If I were somehow transported back to 1983 in front of my TI/99-4a... I'd run outside to smell the grass, then head up the hill with some friends in tow to sit among the oak trees and talk about dragons and fairy lands, and only after the sun was solidly beyond the horizon and we'd eaten our ice cream and I'd let my father beat me in chess, would I lay out the list of companies he needed to invest in. I'd watch him prosper from afar until I was able to wedge my foot in solidly at IBM/MS and tell old Mr. Gates to open his eyes (and wallet) to make those dinosaurs at IBM look into what they were doing with the Amiga and Atari ST. I would drive broadband-over-cable while people were still using it to watch soft core skin flicks on Showtime, I'd show people how to implement Deflate and kick the mouse out of petek's hand before he added macros to word documents. I'd...


There are lots of people like this with fascinating stories to tell about being the first programmer or systems specialist at a company back in the 70s or 80s or early 90s. Sometimes people share their stories right here on HN and they are always a joy to read (well, at least for me). So many internal and external dynamics at the companies as they transitioned to using software, databases, etc. For the people running the tech, there were huge challenges, yet there were also opportunities to grow.

Incidentally, I used to try out some of the BASIC programs in the magazines (usually the shorter ones) on my VIC 20 but I rarely got them to work. Not sure if that was a result of a typo on the printed page, or a typo on my screen, but when I did get something to run, it really felt like an accomplishment.


Because I was young and did not have much pocket money, I would get only the cheap magazines which were written, printed and carefully stapled by a bunch of volunteers. They usually had unclear characters, so you had to debug it. Which was annoying then, but great in hindsight.


Typing BASIC from magazines was one thing, I also remember the densely packed pages of hexadecimal that you had to type in for the machine code programs. (Each line checksummed to try to catch mistakes - I remember as a terribly naive 10 year old thinking I had invented a way of only having to type in the checksum to enter the program!)

I also enjoyed being reminded of the incredibly hyperbolic write-ups the magazines used to give the games (you can see the one for the article in the photo). You would read lurid tales of battles against space aliens, then you'd type it in and it would be guiding an ASCII character through a maze with the slow as molasses reponse time that was the hallmark of 8-bit BASIC.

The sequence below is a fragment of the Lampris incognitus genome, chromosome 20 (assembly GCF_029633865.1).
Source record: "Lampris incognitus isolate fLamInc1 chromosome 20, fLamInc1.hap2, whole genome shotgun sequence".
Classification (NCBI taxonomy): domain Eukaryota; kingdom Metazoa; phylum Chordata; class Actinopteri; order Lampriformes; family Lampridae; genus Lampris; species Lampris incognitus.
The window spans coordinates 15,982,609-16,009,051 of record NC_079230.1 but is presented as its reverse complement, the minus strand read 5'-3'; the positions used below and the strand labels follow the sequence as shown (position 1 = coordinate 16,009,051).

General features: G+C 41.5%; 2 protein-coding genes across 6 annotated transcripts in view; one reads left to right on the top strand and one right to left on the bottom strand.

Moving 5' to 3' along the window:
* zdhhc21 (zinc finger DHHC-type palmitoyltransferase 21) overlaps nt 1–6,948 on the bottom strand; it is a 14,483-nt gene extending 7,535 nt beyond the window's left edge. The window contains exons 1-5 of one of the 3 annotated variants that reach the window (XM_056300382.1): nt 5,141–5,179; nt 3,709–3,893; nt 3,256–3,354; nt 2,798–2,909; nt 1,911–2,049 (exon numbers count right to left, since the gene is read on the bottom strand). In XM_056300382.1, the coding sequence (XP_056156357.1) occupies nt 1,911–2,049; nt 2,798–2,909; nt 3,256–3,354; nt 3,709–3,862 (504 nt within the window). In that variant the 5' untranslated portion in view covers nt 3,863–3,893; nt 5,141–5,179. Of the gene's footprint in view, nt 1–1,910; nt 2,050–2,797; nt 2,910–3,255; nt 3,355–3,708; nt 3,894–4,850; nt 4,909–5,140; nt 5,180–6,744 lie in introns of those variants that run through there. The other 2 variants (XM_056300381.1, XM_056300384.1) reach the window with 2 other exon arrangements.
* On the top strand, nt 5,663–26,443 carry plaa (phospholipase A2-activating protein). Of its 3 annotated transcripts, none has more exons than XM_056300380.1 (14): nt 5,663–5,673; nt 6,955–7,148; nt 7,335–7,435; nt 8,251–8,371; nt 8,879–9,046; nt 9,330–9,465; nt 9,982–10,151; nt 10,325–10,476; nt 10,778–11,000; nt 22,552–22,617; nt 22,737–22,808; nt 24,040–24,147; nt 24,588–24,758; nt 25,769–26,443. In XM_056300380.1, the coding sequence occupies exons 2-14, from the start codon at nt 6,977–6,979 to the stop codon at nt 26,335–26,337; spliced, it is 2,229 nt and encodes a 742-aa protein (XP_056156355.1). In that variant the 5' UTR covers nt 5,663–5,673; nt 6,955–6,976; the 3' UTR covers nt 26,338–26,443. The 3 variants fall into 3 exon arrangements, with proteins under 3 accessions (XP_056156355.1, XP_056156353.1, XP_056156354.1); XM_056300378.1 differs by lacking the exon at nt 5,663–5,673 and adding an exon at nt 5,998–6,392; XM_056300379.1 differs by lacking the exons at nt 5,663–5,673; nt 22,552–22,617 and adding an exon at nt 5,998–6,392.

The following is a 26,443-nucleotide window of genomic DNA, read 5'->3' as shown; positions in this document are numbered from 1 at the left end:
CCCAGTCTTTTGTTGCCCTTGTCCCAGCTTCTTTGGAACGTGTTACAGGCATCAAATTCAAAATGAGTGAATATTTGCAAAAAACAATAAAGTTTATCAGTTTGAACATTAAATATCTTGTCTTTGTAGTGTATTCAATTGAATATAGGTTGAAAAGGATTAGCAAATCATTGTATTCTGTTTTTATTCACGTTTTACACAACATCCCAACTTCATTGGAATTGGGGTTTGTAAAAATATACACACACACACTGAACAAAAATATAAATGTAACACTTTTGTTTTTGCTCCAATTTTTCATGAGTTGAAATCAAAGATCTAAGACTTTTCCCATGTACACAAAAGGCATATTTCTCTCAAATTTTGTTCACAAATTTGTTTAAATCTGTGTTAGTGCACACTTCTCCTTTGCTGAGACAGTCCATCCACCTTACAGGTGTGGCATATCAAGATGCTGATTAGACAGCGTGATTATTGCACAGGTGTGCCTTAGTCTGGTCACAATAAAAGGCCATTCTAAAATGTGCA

Coincidentally, I recently located my first published BASIC game in an 80's magazine, on archive.org: https://archive.org/details/1984-12-compute-magazine (page 79 if you're truly curious)

Back in that era I worked for Compute! magazine as an "editorial programmer". People would submit BASIC games to the magazine for some particular 8-bit micro (as in the linked story above), and it was the job of the editorial programmers to port the game to other computers. I did the Apple ][ ports. I got the job (high school, so after school) through a friend who did the C64 ports.


I miss reader service cards. :-/


My place of employment still runs on BASIC. Inventory management, shipping, order processing, invoicing, accounting, purchase orders. It's kind of a nightmare. It works. But, it's a nightmare.


Is it a nightmare because of Basic or because of the development and maintenance practices?


i feel really bad now, i'm pretty sure i pirated his bbs software.


He just purchased an airport, so I think he did okay anyway. But you could always retroactively donate the money to a charity in his name.


Huh. I did the same a few weeks ago on a TS1500, my first computer :) https://youtu.be/aHXDAOv8AQA


This is amazing. I can remember typing in that program in the 80s.


I totally remember that article and how pissed I was that I didn't have the extended basic cartridge. I loved that magazine, though.


Great read. I really enjoy hearing people's career stories, it is interesting where you can end up after 35 years of work.


I'd like to see basic (or equivalent) for simple logic, but have the OO and more advanced techniques offset to another language. something simpler than lua, maybe similar to sql.